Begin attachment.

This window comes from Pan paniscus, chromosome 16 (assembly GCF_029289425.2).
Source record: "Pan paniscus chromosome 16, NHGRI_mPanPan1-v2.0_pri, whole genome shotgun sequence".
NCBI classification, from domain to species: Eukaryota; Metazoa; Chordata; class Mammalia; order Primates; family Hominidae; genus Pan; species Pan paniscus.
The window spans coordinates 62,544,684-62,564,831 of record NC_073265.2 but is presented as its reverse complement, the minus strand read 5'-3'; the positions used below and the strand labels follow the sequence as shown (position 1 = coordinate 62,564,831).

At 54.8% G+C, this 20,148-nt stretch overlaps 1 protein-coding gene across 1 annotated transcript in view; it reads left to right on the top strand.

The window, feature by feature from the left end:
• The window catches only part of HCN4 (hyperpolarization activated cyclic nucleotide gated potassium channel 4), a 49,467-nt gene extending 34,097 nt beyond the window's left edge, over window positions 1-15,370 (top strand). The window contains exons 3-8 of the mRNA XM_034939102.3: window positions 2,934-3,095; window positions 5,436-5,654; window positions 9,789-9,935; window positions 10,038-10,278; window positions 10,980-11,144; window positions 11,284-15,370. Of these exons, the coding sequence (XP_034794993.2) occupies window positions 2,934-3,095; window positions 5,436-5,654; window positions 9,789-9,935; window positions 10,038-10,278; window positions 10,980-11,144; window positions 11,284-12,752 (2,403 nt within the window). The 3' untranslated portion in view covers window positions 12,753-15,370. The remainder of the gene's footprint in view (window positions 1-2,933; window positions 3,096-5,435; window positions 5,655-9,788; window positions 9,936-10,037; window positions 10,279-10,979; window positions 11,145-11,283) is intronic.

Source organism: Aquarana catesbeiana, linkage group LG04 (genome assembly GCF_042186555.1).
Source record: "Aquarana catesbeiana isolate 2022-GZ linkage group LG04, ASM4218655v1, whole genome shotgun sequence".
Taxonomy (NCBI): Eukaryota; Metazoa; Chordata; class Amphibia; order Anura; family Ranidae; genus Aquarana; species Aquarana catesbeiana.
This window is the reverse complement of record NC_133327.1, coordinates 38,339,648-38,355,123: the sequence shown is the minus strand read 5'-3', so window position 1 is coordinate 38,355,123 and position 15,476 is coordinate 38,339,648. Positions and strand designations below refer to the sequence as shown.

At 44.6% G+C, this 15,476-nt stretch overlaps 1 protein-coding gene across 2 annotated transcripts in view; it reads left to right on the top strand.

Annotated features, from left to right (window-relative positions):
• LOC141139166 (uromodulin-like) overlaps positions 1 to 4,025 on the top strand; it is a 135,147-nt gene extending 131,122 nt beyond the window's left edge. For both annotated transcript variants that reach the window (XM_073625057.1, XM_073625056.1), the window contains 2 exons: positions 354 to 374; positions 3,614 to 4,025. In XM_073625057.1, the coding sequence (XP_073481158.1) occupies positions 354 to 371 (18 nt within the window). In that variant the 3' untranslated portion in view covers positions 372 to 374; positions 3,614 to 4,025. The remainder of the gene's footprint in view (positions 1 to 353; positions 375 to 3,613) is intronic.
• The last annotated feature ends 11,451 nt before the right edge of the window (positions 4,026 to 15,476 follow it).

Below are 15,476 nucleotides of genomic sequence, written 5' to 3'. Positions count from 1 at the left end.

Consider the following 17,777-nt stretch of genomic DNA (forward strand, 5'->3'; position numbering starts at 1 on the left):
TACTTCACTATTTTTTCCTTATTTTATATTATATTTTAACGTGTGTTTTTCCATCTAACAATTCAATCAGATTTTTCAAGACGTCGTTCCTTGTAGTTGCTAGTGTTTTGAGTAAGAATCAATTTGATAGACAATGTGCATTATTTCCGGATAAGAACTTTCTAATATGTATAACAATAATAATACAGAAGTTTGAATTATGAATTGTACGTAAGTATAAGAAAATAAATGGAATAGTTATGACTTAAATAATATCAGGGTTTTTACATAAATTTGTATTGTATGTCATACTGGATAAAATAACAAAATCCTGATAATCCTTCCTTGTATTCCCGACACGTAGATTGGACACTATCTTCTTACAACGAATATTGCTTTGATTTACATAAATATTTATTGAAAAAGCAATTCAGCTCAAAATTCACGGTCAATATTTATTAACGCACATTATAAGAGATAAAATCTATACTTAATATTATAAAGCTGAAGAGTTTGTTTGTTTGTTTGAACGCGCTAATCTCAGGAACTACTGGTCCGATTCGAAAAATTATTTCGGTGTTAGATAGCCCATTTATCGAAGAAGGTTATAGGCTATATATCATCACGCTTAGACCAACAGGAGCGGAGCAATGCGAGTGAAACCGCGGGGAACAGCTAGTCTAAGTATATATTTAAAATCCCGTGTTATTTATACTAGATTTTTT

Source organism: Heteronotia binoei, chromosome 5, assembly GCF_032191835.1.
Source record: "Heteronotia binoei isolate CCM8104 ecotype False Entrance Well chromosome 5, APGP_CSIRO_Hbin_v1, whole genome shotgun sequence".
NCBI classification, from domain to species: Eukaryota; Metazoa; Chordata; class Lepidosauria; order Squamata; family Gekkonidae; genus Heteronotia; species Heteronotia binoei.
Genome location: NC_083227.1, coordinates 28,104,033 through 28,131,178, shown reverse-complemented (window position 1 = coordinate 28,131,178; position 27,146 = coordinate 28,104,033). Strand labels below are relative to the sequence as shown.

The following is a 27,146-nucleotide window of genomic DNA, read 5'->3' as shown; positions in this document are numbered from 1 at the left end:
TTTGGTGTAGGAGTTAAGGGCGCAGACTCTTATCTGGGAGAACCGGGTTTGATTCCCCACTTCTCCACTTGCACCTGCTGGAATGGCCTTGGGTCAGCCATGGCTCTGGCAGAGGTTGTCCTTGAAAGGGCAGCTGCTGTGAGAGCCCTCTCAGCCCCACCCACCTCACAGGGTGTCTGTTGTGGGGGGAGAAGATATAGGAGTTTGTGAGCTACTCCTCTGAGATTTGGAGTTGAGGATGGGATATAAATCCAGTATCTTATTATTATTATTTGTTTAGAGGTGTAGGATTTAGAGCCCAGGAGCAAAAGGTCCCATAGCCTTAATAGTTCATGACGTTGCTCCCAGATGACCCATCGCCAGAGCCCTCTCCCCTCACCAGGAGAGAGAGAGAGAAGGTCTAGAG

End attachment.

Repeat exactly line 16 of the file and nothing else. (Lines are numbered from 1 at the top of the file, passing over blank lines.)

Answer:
Below are 15,476 nucleotides of genomic sequence, written 5' to 3'. Positions count from 1 at the left end.